Haftar heads one of Libya’s key rebel factions in the east of a country that has been plagued by violence and political chaos since 2011, when its former leader Muammar Gaddafi was deposed.
His arrival on Monday came despite sources close to him in Benghazi increasing rumours throughout the day that he might cancel his participation “due to the presence of Islamist and al Qaeda-linked delegates”.
Also attending the summit are Aguila Saleh, speaker of the eastern parliament, and Khalid al-Mishri, speaker of the upper chamber in the capital, Tripoli.
Egyptian President Abdel Fattah el-Sisi and his Tunisian counterpart, Beji Caid Essebsi, are among a number of leaders who also arrived in Palermo at the behest of Italian Prime Minister Giuseppe Conte.
Haftar, after a brief meeting and handshake with Conte, skipped the working dinner, where representatives from other Libyan factions and their foreign sponsors were present.
Italian government sources said he would return for a bilateral meeting later in the evening.
“General Haftar’s decision to participate or not in the Palermo conference is more about theatrics than blackmail,” said Claudia Gazzini, a Libya expert at the International Crisis Group.
“He is believed to have been present in Palermo during the day, and some of his advisers even participated in the morning sessions of the conference.”
During the day, in a series of working groups led by the UN mission to Libya (UNSMIL) and the Italian Ministry of Foreign Affairs, delegates discussed both economic and security measures.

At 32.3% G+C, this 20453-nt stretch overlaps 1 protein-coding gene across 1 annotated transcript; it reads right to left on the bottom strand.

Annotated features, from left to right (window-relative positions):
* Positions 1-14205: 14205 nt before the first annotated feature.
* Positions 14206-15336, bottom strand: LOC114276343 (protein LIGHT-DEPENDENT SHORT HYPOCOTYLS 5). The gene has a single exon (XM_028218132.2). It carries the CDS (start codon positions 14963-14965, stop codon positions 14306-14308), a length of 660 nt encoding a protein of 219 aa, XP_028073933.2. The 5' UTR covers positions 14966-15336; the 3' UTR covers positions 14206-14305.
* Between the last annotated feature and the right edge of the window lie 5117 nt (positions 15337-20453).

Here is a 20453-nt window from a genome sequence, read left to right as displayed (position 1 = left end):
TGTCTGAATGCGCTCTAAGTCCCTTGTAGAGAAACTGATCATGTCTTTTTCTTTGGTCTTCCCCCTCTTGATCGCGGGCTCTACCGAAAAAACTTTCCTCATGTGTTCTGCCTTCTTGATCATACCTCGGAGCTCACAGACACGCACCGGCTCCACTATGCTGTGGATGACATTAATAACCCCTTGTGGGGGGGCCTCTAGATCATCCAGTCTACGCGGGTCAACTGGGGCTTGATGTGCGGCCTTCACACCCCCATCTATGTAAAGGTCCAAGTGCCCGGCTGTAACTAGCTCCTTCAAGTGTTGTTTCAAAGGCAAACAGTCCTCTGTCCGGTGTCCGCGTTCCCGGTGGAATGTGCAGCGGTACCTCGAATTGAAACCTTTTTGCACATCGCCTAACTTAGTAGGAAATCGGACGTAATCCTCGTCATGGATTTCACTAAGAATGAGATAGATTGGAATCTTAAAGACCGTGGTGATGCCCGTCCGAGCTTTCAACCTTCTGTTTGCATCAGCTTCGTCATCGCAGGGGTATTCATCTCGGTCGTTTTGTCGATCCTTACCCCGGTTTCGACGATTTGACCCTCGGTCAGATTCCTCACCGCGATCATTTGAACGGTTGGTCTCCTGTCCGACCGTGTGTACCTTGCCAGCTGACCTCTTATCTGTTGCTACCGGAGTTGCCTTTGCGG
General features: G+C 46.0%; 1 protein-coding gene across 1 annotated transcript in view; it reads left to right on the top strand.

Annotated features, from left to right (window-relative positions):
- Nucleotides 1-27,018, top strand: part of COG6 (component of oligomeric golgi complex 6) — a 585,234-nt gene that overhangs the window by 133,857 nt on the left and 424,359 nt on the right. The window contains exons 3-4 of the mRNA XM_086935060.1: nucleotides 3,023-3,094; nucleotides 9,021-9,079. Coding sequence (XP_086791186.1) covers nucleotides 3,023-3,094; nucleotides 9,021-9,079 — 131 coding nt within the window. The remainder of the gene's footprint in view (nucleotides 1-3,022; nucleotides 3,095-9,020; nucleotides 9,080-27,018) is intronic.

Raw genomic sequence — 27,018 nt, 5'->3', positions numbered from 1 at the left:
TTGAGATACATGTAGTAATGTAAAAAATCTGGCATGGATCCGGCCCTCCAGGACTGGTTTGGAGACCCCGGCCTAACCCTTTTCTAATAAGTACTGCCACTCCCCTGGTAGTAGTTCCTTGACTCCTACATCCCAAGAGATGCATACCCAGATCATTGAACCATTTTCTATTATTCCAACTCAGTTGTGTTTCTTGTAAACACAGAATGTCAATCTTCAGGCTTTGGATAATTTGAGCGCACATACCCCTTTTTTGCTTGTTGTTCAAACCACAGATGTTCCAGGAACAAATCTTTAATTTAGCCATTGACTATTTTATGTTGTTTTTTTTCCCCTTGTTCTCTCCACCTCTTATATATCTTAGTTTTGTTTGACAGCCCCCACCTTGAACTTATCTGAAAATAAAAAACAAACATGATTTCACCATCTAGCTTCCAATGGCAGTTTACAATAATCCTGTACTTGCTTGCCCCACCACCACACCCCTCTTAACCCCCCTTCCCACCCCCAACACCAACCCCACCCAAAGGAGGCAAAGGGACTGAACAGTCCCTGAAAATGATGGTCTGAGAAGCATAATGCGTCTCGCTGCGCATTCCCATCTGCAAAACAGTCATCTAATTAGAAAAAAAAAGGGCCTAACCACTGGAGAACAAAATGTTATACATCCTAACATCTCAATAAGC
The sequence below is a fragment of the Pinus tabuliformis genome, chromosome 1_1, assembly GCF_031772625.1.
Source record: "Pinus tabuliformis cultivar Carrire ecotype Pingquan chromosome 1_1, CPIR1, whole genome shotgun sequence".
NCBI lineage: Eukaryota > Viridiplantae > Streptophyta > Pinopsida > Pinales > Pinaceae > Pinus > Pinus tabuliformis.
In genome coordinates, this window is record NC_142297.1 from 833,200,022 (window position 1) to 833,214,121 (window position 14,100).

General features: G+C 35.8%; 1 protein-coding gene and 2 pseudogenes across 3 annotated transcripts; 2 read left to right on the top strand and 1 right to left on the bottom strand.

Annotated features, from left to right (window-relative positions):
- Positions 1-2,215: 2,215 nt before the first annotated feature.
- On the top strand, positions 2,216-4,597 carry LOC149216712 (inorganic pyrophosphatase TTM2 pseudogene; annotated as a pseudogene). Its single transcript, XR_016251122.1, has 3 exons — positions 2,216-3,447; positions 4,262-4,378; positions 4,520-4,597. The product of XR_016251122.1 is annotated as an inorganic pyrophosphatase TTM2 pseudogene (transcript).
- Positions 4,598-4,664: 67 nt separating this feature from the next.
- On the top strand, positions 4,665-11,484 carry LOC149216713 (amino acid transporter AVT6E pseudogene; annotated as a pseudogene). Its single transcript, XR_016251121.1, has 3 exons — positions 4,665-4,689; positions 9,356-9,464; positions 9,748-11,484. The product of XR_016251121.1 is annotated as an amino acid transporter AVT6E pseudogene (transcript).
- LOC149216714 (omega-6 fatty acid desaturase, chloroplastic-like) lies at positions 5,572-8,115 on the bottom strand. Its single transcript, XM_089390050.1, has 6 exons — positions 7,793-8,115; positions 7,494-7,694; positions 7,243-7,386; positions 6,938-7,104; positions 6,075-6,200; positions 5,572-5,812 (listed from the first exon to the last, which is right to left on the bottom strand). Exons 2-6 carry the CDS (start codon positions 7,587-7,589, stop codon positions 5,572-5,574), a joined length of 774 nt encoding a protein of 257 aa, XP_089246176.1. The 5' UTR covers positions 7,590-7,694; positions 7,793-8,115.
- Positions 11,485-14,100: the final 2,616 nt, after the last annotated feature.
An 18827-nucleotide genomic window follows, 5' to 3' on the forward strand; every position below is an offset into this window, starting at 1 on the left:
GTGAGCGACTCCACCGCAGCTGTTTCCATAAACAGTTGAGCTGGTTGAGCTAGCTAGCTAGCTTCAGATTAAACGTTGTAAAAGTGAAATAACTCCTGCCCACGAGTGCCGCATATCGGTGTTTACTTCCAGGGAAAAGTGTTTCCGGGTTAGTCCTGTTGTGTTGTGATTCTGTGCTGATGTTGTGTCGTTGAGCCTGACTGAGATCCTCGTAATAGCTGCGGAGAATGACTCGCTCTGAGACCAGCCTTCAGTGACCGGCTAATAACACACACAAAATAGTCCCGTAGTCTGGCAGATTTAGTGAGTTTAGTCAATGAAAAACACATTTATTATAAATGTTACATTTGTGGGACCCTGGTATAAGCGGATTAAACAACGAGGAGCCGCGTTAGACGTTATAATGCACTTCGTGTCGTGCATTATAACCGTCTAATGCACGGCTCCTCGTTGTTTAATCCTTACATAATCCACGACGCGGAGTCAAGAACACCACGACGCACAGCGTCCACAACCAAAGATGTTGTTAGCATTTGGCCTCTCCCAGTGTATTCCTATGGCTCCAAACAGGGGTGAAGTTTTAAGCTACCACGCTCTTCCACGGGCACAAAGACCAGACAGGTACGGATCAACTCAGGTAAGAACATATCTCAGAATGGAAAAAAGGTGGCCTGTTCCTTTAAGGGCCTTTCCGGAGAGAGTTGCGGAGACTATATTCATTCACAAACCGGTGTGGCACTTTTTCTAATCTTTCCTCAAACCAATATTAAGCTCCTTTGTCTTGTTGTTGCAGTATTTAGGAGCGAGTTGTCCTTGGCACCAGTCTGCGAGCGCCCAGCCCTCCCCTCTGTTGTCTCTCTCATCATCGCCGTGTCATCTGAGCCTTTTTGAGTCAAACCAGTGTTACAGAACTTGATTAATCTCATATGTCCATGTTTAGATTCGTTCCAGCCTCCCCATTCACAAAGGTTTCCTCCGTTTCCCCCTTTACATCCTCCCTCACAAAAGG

New effort to solve crisis
The Palermo conference aims to bridge the divide between secularist Haftar, believed to be supported by Russia, Egypt and France, and the UN-backed government of Fayez al-Serraj, who counts the Italians among his closest western supporters.
The talks, however, are overshadowed by a diplomatic wrangling between France and Italy. A French plan to hold Libyan elections in December also failed.
The Italians have tried to broaden the spectrum of the conference by inviting Libya’s armed militias and tribal leaders, efforts that Haftar sees as a direct threat to his military ambitions.
Rome insists the summit is meant to support the UN-led initiative as presented by Ghassan Salame, the UN special envoy to Libya, to the Security Council last week.
While key Western leaders have stayed away from the conference, envoys from both Russia and the United States expressed their support for the UN plan on Sunday.
David Satterfield, acting assistant secretary for Near Eastern Affairs in the US administration, and Russia’s Deputy Foreign Minister Mikhail Bogdanov met Salame.